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Posted: Nov 20, 2017
Chilled atoms enable deeper understanding of simple chemistry
(Nanowerk News) The field of chemistry often conjures up images of boiling liquids and explosions. But underneath all that eye-catching action is an invisible quantum world where atoms and molecules are constantly rearranging, colliding, and combining to form different molecules.
This part of chemistry is rarely seen, but even when scientists do pull back the curtain and expose quantum behavior, the task of understanding chemical reactions at their most fundamental level remains daunting. There are simply too many properties to keep track of for the countless atoms and molecules involved in a reaction. In fact, scientists struggle to keep track of everything even for small chemical reactions, when only a few atoms react.
Artistic depiction of cold atomic collisions that form molecules. (Image: E. Edwards/JQI)
For the first time, researchers identified all of the quantum attributes of the molecular product while also exerting fine control over how the reaction begins. To achieve this, experimental researchers from the University of Ulm used super-cooled atoms, a platform that allows for exquisite control and observation of many quantum features. In tandem, theorists from the Joint Quantum Institute and JILA developed a mathematical model to simulate the collisions and a University of Hannover physicist provided additional interpretation of the molecular signals.
Author Paul Julienne, who is a NIST theorist and JQI Fellow, explains the significance of starting with small reactions. "Calculations involving three objects are hard—Isaac Newton couldn’t do these,” he says. “But we can do some of this rather easily nowadays. Unfortunately, it is almost impossible to do the full quantum dynamics on a computer. Because of this difficulty, these experiments are important for validating the theory so that we can understand this process and perhaps begin to unravel the physics behind larger reactions involving more complex collisions."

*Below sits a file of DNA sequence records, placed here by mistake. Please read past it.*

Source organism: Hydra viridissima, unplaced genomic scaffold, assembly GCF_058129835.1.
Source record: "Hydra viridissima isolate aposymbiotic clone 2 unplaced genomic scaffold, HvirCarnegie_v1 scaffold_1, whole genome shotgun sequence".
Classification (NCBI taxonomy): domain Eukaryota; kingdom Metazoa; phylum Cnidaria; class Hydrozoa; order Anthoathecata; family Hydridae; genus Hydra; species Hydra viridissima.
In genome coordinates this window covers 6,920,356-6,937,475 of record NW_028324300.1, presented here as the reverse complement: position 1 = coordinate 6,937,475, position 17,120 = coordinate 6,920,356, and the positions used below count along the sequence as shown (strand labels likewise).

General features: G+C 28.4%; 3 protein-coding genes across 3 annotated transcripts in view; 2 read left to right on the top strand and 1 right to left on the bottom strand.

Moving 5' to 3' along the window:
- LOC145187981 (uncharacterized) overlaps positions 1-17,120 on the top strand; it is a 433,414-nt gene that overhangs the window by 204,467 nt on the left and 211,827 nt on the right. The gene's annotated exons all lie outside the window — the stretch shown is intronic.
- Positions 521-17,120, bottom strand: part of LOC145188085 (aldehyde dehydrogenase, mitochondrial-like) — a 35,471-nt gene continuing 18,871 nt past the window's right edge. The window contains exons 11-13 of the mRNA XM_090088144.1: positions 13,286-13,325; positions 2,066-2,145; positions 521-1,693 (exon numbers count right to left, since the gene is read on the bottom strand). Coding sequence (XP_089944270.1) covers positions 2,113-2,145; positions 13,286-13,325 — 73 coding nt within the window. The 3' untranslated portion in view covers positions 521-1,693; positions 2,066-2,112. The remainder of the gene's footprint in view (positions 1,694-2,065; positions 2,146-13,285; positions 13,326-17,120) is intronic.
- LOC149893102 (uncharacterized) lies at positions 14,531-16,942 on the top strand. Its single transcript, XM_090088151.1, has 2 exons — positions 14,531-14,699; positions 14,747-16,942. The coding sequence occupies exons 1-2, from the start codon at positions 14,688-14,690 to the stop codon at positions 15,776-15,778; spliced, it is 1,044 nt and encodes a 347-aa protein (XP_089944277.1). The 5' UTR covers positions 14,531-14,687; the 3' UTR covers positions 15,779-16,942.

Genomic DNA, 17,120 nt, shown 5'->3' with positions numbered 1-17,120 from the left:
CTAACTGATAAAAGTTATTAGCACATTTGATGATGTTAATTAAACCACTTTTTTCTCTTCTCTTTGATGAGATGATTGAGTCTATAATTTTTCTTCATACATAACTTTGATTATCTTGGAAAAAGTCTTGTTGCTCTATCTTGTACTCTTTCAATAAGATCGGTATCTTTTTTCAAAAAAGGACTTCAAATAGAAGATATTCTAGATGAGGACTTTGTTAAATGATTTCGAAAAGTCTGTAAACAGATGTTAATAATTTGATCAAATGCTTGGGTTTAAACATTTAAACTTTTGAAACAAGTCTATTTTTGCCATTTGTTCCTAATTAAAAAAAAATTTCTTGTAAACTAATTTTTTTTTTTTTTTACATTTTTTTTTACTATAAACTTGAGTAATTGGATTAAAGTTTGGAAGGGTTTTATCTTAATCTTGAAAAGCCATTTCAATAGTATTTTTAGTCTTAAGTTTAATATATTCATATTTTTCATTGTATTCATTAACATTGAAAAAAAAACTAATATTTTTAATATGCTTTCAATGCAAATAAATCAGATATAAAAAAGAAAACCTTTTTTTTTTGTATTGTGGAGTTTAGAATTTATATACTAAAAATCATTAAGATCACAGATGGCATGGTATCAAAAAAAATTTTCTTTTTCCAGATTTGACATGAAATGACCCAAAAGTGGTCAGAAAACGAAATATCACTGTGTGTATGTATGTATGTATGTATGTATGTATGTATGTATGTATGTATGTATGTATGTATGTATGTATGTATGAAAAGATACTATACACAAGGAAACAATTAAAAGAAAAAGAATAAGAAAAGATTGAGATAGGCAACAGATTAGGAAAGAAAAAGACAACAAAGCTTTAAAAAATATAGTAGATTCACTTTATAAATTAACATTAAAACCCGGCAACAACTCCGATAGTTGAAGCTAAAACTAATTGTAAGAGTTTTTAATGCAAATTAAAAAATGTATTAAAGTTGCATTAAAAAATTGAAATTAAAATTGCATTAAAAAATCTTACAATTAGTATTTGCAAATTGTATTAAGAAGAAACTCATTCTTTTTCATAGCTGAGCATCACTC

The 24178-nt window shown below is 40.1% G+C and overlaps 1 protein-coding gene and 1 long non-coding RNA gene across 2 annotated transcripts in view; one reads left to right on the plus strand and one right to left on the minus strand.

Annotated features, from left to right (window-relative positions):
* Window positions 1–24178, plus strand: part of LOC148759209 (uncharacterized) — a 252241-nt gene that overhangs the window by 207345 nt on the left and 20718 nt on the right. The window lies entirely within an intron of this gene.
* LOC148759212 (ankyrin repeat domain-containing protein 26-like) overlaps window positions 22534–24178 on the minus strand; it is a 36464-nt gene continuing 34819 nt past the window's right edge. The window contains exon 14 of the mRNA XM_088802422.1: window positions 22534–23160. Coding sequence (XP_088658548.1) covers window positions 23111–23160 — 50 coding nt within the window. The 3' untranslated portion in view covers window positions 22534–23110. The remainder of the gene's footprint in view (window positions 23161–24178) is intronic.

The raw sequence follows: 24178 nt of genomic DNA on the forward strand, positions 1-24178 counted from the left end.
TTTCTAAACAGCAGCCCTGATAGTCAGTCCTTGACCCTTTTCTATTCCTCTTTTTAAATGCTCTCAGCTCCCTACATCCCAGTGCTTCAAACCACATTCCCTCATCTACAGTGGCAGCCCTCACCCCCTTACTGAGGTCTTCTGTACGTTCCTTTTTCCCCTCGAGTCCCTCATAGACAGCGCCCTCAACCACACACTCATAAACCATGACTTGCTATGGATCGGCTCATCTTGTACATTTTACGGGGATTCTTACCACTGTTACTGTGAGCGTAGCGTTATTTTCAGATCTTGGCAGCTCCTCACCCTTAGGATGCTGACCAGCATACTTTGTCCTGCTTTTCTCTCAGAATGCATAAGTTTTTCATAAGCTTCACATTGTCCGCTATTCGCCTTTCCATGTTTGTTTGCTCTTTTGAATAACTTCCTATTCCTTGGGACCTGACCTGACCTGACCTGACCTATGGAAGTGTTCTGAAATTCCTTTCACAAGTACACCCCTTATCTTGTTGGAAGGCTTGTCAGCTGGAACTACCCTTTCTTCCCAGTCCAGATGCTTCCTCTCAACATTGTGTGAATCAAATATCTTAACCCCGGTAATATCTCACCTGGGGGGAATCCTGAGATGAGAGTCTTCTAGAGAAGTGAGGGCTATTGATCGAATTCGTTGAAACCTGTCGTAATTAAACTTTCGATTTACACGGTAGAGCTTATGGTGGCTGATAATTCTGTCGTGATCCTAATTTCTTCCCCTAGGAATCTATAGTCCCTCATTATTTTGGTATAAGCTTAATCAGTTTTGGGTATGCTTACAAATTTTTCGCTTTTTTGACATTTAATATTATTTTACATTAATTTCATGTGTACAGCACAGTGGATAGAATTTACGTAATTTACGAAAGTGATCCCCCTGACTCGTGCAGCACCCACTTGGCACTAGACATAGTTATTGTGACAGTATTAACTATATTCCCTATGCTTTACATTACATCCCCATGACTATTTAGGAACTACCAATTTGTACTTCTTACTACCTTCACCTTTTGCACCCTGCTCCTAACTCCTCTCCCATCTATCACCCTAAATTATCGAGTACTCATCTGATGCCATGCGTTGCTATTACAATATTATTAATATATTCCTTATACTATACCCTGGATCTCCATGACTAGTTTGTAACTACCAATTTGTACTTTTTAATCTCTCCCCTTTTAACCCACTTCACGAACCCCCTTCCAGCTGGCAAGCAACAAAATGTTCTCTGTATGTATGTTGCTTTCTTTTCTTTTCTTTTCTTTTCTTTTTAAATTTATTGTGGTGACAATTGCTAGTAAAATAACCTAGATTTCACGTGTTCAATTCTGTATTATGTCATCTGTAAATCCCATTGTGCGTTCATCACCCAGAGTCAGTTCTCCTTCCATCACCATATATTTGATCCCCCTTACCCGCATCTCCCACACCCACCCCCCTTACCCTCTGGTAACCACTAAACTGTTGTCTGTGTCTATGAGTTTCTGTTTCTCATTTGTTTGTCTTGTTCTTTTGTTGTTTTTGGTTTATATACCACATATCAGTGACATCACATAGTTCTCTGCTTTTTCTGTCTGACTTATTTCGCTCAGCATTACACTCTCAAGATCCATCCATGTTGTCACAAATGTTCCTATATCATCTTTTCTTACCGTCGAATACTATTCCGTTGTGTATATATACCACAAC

The experiment begins with a super-cooled atom cloud, trapped within a vacuum environment that is more like space than a chemistry beaker. The atoms have quantum properties, which researchers set precisely using lasers. Occasionally, three atoms get close enough to react and two of them combine into a molecule. The third atom flies away, carrying extra energy from the reaction.
Once formed, the molecules become difficult to study because they fall out of the trap. Molecules also have more complex quantum features, such as vibration and rotation, which makes measurement challenging. In order to get over these hurdles, the team uses lasers to strain the molecules according to their quantum properties. Following filtration, they are immediately transferred to a second trap, so that they can be counted. The method is so sensitive it can even detect a single molecule having a specific quantum property.
By controlling the starting point of the reaction and implementing this quantum strainer, the team could watch the reaction unfold. They observed that certain quantum properties were mostly constant during molecular formation, while others drastically changed. They were surprised that these cold, slow atoms had enough energy to create molecules with significant rotational energy. And while they initially expected that the molecules would be weakly held together, they found that many were actually tightly bound.
While these chemical reactions are far simpler than the sizable molecules that many engineers and industry researchers may want to simulate, they offer insight into the most basic molecular formation. This bottom-up approach may offer guidance to scientists as they model chemical reactions that are impossible to calculate exactly using modern computation.
Johannes Hecker Denschlag, one of the experimental authors and a professor at the University of Ulm explains one ultimate goal of this research. "A lot more needs to be investigated, but once we really understand the chemical processes in depth we can use this approach to, for example, control chemical reactions on a new level with quantum tools," he says.